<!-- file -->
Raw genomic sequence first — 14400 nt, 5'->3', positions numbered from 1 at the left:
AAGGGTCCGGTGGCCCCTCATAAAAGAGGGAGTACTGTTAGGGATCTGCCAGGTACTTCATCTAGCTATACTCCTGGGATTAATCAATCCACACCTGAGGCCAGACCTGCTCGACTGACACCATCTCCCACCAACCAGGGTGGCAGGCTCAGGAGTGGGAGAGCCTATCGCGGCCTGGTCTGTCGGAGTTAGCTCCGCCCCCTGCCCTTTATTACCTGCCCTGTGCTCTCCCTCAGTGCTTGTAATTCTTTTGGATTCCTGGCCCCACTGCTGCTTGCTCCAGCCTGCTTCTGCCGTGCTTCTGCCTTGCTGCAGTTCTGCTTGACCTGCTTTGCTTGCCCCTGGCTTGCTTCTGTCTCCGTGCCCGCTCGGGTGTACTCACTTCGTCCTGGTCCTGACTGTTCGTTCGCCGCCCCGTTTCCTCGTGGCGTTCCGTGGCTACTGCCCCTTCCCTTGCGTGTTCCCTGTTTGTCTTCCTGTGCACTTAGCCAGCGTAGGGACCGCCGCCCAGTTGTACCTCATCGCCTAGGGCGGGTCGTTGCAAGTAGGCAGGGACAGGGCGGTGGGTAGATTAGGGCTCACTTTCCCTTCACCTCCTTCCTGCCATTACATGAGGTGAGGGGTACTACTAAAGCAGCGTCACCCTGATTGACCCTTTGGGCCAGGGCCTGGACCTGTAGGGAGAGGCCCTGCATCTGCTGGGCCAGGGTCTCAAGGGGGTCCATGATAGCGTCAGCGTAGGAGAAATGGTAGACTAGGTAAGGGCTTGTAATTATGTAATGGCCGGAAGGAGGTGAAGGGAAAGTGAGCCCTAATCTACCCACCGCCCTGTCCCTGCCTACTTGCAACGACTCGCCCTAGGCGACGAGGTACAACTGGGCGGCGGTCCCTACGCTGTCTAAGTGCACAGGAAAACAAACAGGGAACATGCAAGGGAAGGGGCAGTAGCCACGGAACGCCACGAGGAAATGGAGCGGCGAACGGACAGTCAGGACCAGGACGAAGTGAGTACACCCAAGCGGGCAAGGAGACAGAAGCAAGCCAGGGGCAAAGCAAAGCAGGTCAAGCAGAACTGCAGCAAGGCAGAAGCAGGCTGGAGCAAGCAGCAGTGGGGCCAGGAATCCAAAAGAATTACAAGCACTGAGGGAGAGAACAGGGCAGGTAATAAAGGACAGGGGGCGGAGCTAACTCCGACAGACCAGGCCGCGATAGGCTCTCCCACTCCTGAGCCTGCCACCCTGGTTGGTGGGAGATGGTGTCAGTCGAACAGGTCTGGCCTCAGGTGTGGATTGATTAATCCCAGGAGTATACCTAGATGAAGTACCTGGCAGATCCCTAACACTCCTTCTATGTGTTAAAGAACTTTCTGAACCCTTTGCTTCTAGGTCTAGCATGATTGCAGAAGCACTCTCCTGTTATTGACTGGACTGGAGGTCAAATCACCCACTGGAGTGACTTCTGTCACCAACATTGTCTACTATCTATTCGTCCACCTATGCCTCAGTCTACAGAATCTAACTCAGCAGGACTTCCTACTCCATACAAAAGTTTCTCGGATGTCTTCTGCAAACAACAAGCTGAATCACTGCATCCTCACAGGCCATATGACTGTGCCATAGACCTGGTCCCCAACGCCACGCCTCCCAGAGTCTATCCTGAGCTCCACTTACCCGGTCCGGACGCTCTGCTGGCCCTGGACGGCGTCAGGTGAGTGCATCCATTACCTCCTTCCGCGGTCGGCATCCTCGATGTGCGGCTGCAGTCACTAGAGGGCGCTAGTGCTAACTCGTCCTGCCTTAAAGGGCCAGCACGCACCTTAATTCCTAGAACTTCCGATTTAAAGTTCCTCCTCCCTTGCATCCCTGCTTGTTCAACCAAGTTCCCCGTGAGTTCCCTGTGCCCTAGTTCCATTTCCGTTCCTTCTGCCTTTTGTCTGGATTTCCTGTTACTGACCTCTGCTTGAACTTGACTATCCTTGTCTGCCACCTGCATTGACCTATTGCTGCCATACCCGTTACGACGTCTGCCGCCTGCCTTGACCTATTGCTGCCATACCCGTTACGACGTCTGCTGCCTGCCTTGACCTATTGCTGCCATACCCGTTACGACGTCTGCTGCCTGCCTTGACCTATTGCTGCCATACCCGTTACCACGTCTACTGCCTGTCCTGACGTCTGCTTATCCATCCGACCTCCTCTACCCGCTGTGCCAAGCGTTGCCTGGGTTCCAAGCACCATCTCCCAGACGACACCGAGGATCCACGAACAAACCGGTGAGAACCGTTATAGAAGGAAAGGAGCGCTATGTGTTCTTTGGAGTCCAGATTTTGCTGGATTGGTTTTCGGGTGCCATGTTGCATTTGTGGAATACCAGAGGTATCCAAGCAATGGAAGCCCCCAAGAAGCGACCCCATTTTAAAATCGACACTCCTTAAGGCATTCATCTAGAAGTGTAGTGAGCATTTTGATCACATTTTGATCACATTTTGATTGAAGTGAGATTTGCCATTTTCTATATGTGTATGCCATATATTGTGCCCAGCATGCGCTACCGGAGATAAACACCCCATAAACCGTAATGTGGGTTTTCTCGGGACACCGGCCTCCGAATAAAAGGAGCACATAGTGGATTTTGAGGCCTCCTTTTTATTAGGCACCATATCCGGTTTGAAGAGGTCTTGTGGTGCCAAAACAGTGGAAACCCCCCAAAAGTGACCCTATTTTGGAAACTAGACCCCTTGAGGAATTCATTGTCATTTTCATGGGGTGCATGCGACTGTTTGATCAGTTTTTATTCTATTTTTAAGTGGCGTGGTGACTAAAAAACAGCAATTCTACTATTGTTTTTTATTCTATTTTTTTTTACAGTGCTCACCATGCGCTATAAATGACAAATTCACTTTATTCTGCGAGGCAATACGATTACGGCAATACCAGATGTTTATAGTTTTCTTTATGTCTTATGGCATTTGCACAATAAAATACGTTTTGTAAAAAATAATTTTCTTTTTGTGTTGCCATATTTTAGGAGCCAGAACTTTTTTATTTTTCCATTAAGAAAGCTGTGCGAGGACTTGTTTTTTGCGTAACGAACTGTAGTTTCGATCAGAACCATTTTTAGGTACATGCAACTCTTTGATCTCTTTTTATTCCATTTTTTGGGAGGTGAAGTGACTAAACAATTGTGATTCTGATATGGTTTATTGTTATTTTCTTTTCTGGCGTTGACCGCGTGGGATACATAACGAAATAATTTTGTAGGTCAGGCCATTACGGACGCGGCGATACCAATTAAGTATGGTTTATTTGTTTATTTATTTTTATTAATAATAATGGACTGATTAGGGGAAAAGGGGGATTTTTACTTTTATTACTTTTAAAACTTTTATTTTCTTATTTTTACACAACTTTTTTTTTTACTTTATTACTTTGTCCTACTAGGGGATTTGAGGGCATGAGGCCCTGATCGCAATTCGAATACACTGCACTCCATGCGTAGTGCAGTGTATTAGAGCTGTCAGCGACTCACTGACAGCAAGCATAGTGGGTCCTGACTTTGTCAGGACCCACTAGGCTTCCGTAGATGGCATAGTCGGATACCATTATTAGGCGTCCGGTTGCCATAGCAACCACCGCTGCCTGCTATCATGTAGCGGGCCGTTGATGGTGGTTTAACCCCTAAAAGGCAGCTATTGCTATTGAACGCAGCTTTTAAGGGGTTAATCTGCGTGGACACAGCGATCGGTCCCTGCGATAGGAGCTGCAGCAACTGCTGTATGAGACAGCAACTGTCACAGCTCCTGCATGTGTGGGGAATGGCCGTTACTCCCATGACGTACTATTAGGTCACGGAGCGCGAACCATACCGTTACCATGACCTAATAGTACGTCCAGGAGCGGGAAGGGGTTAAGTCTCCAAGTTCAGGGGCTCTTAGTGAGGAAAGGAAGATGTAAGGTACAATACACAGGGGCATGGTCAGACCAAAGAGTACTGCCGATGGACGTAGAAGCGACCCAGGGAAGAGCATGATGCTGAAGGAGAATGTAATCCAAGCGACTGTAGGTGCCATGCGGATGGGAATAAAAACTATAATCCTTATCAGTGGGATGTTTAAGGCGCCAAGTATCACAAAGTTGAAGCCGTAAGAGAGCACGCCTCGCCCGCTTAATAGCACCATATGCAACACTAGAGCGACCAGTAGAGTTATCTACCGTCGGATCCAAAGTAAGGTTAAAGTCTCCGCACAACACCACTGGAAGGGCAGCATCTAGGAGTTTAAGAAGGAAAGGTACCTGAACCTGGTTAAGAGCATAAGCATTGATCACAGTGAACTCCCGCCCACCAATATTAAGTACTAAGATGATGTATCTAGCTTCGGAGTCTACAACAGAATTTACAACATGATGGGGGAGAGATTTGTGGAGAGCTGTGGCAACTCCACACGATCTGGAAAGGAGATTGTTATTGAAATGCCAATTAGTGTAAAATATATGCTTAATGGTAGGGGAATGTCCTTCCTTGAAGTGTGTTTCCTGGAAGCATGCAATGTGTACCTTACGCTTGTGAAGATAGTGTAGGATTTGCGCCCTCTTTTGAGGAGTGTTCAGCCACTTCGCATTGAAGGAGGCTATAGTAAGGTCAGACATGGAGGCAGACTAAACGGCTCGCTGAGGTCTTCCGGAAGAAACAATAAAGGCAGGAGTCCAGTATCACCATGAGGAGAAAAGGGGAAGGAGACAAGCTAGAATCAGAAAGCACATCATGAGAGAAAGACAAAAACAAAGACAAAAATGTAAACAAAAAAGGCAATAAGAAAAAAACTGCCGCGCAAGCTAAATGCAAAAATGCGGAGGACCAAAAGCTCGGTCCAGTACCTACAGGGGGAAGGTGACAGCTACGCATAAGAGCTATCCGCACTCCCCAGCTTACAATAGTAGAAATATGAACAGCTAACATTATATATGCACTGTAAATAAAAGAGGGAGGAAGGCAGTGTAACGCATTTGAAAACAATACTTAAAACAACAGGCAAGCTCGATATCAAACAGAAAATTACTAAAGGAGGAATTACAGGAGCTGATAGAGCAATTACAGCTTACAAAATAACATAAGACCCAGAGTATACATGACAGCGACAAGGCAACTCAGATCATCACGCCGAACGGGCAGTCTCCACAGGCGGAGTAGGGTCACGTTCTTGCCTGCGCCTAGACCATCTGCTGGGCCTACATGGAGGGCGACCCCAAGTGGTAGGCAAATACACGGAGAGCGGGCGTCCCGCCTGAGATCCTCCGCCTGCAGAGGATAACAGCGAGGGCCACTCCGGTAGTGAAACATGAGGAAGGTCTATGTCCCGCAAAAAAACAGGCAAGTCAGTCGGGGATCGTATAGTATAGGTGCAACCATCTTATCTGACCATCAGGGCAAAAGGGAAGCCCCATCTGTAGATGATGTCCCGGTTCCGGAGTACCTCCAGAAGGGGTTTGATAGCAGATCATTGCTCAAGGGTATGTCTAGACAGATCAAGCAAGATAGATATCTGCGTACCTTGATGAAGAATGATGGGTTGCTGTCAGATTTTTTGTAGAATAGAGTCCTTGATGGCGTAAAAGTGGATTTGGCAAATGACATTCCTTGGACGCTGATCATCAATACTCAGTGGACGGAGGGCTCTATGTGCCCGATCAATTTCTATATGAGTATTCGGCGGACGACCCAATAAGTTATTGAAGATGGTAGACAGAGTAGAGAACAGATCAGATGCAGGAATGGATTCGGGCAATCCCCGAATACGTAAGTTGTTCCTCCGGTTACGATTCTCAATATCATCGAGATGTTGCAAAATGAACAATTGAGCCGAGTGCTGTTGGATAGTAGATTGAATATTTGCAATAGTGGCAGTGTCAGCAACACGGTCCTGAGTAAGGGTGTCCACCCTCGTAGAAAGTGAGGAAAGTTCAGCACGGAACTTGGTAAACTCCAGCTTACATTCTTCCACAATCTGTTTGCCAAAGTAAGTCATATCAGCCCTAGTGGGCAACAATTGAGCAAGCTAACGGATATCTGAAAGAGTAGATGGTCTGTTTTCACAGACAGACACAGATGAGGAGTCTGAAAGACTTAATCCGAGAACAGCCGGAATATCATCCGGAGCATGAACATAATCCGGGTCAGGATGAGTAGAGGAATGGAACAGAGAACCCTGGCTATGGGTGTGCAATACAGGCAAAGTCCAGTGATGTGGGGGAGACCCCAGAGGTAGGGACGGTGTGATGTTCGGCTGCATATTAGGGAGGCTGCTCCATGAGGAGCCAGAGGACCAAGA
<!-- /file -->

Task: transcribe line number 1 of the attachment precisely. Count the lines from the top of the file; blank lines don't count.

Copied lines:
Raw genomic sequence first — 14400 nt, 5'->3', positions numbered from 1 at the left: